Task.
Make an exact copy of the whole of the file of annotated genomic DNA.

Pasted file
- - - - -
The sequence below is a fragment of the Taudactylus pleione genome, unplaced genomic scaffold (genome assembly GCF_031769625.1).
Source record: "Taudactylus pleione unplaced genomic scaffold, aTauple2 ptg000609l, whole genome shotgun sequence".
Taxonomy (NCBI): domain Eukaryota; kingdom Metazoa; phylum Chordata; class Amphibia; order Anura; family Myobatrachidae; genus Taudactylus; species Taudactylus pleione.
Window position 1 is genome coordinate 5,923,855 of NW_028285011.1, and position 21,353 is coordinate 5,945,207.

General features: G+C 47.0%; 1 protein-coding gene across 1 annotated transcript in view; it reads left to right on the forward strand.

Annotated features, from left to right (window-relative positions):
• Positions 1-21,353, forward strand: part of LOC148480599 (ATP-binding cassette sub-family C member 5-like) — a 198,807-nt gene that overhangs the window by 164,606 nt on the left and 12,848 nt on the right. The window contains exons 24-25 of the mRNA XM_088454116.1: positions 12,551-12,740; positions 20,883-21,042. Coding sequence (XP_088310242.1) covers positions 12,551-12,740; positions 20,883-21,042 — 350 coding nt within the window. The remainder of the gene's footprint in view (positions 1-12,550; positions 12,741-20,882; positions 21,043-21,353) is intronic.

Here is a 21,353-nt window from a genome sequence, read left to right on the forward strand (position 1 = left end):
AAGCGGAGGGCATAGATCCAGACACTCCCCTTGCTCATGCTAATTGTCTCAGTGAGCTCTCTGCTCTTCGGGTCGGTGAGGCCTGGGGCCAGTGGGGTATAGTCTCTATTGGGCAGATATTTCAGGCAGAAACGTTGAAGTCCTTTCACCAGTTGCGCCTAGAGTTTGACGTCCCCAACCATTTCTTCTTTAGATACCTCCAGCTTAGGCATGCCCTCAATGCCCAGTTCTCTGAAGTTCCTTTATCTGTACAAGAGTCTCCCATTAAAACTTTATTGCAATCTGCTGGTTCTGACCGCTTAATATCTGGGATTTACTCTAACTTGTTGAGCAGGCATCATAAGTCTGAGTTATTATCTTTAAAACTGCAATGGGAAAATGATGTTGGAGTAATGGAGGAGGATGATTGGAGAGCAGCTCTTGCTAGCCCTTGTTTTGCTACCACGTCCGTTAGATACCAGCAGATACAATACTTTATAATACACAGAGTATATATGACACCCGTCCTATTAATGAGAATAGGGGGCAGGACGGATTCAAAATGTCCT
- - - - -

The sequence below is a fragment of the Taudactylus pleione genome, unplaced genomic scaffold (genome assembly GCF_031769625.1).
Source record: "Taudactylus pleione unplaced genomic scaffold, aTauple2 ptg000609l, whole genome shotgun sequence".
Taxonomy (NCBI): domain Eukaryota; kingdom Metazoa; phylum Chordata; class Amphibia; order Anura; family Myobatrachidae; genus Taudactylus; species Taudactylus pleione.
Window position 1 is genome coordinate 5,923,855 of NW_028285011.1, and position 21,353 is coordinate 5,945,207.

General features: G+C 47.0%; 1 protein-coding gene across 1 annotated transcript in view; it reads left to right on the forward strand.

Annotated features, from left to right (window-relative positions):
• Positions 1-21,353, forward strand: part of LOC148480599 (ATP-binding cassette sub-family C member 5-like) — a 198,807-nt gene that overhangs the window by 164,606 nt on the left and 12,848 nt on the right. The window contains exons 24-25 of the mRNA XM_088454116.1: positions 12,551-12,740; positions 20,883-21,042. Coding sequence (XP_088310242.1) covers positions 12,551-12,740; positions 20,883-21,042 — 350 coding nt within the window. The remainder of the gene's footprint in view (positions 1-12,550; positions 12,741-20,882; positions 21,043-21,353) is intronic.

Here is a 21,353-nt window from a genome sequence, read left to right on the forward strand (position 1 = left end):
AAGCGGAGGGCATAGATCCAGACACTCCCCTTGCTCATGCTAATTGTCTCAGTGAGCTCTCTGCTCTTCGGGTCGGTGAGGCCTGGGGCCAGTGGGGTATAGTCTCTATTGGGCAGATATTTCAGGCAGAAACGTTGAAGTCCTTTCACCAGTTGCGCCTAGAGTTTGACGTCCCCAACCATTTCTTCTTTAGATACCTCCAGCTTAGGCATGCCCTCAATGCCCAGTTCTCTGAAGTTCCTTTATCTGTACAAGAGTCTCCCATTAAAACTTTATTGCAATCTGCTGGTTCTGACCGCTTAATATCTGGGATTTACTCTAACTTGTTGAGCAGGCATCATAAGTCTGAGTTATTATCTTTAAAACTGCAATGGGAAAATGATGTTGGAGTAATGGAGGAGGATGATTGGAGAGCAGCTCTTGCTAGCCCTTGTTTTGCTACCACGTCCGTTAGATACCAGCAGATACAATACTTTATAATACACAGAGTATATATGACACCCGTCCTATTAATGAGAATAGGGGGCAGGACGGATTCAAAATGTCCT